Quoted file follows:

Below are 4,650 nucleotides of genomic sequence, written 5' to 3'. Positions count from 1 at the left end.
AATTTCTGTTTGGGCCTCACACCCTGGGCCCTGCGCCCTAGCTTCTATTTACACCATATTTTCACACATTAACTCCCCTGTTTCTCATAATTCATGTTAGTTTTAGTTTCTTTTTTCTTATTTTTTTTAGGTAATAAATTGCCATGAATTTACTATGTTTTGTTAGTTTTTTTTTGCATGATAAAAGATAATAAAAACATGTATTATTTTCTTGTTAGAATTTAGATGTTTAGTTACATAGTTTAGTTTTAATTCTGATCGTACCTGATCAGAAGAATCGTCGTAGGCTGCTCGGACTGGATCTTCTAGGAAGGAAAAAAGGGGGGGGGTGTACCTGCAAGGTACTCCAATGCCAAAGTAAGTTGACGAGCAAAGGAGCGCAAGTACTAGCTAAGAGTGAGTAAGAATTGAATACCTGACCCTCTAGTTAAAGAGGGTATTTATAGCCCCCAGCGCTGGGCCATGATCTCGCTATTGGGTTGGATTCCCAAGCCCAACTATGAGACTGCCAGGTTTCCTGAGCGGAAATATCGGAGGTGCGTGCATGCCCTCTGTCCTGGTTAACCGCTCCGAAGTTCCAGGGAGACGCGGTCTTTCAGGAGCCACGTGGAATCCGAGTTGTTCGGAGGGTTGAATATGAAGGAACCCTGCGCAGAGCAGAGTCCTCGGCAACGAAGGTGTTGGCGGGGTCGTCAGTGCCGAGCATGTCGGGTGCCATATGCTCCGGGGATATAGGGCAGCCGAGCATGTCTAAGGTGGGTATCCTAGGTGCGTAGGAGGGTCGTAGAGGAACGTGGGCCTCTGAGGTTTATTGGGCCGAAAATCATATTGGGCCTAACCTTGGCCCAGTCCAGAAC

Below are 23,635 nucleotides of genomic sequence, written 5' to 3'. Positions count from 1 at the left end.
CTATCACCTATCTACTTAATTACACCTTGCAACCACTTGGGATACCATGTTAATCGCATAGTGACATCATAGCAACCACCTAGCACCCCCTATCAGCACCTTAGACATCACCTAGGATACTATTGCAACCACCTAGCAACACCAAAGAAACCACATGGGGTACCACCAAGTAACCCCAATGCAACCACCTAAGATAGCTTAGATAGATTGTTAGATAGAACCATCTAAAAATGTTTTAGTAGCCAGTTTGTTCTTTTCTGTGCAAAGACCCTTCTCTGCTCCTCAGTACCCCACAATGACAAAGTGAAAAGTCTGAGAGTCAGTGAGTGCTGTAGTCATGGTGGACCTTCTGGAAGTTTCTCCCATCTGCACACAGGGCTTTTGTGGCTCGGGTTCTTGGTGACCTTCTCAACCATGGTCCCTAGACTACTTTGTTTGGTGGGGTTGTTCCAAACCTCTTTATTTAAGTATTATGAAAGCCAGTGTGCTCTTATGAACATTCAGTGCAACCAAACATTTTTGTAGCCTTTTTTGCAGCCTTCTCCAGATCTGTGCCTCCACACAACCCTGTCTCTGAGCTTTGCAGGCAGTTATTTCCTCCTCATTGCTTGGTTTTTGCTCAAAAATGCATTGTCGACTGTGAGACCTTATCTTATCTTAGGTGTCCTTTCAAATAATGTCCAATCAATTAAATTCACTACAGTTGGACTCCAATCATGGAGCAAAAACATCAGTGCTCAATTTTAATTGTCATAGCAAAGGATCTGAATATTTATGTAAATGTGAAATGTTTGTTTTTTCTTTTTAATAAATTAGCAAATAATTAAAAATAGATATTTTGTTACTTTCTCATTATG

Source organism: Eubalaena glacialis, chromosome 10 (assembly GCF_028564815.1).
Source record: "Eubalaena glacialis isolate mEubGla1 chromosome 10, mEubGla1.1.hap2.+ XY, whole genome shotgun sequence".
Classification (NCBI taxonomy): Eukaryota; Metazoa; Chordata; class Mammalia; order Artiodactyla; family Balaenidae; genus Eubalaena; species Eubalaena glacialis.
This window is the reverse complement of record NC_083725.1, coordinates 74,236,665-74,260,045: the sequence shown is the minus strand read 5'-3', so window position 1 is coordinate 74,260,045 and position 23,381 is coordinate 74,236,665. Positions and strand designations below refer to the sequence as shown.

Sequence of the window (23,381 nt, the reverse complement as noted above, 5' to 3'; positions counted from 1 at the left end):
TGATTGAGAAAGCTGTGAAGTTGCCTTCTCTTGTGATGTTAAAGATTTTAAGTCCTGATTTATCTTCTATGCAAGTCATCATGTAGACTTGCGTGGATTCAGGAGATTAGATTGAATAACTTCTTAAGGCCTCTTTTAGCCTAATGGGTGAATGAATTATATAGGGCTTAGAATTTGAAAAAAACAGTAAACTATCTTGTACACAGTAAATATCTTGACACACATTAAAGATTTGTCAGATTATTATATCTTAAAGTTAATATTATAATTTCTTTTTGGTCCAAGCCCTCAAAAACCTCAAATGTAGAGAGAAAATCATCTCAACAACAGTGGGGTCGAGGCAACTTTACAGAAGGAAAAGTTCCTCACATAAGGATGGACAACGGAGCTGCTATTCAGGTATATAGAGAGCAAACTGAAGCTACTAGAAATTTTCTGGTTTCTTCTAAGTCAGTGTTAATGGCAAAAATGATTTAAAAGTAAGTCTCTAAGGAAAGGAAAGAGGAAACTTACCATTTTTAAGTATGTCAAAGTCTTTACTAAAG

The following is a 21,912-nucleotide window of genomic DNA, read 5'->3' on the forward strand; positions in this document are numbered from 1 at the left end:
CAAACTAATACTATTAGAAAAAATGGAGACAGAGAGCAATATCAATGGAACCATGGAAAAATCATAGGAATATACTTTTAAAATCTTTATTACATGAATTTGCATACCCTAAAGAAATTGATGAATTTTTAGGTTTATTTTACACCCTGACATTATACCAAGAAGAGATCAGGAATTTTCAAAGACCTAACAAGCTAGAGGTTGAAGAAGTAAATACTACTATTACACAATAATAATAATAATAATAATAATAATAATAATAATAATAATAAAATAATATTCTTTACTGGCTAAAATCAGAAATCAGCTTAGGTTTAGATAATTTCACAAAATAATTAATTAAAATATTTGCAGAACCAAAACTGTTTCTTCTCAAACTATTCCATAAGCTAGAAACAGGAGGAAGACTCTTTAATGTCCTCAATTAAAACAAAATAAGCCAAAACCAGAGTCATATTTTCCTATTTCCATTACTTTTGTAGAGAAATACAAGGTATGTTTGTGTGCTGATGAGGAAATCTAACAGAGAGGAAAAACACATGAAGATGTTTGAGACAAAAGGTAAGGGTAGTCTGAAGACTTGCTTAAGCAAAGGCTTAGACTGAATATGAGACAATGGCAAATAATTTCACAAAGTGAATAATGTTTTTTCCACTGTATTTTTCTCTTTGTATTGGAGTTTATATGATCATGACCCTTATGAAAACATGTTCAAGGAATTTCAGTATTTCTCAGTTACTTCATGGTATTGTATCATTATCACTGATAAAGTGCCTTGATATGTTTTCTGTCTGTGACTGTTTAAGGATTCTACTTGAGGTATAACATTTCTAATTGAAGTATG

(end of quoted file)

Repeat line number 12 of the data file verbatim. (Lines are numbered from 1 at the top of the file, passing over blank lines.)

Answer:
CAAACTAATACTATTAGAAAAAATGGAGACAGAGAGCAATATCAATGGAACCATGGAAAAATCATAGGAATATACTTTTAAAATCTTTATTACATGAATTTGCATACCCTAAAGAAATTGATGAATTTTTAGGTTTATTTTACACCCTGACATTATACCAAGAAGAGATCAGGAATTTTCAAAGACCTAACAAGCTAGAGGTTGAAGAAGTAAATACTACTATTACACAATAATAATAATAATAATAATAATAATAATAATAATAATAATAAAATAATATTCTTTACTGGCTAAAATCAGAAATCAGCTTAGGTTTAGATAATTTCACAAAATAATTAATTAAAATATTTGCAGAACCAAAACTGTTTCTTCTCAAACTATTCCATAAGCTAGAAACAGGAGGAAGACTCTTTAATGTCCTCAATTAAAACAAAATAAGCCAAAACCAGAGTCATATTTTCCTATTTCCATTACTTTTGTAGAGAAATACAAGGTATGTTTGTGTGCTGATGAGGAAATCTAACAGAGAGGAAAAACACATGAAGATGTTTGAGACAAAAGGTAAGGGTAGTCTGAAGACTTGCTTAAGCAAAGGCTTAGACTGAATATGAGACAATGGCAAATAATTTCACAAAGTGAATAATGTTTTTTCCACTGTATTTTTCTCTTTGTATTGGAGTTTATATGATCATGACCCTTATGAAAACATGTTCAAGGAATTTCAGTATTTCTCAGTTACTTCATGGTATTGTATCATTATCACTGATAAAGTGCCTTGATATGTTTTCTGTCTGTGACTGTTTAAGGATTCTACTTGAGGTATAACATTTCTAATTGAAGTATG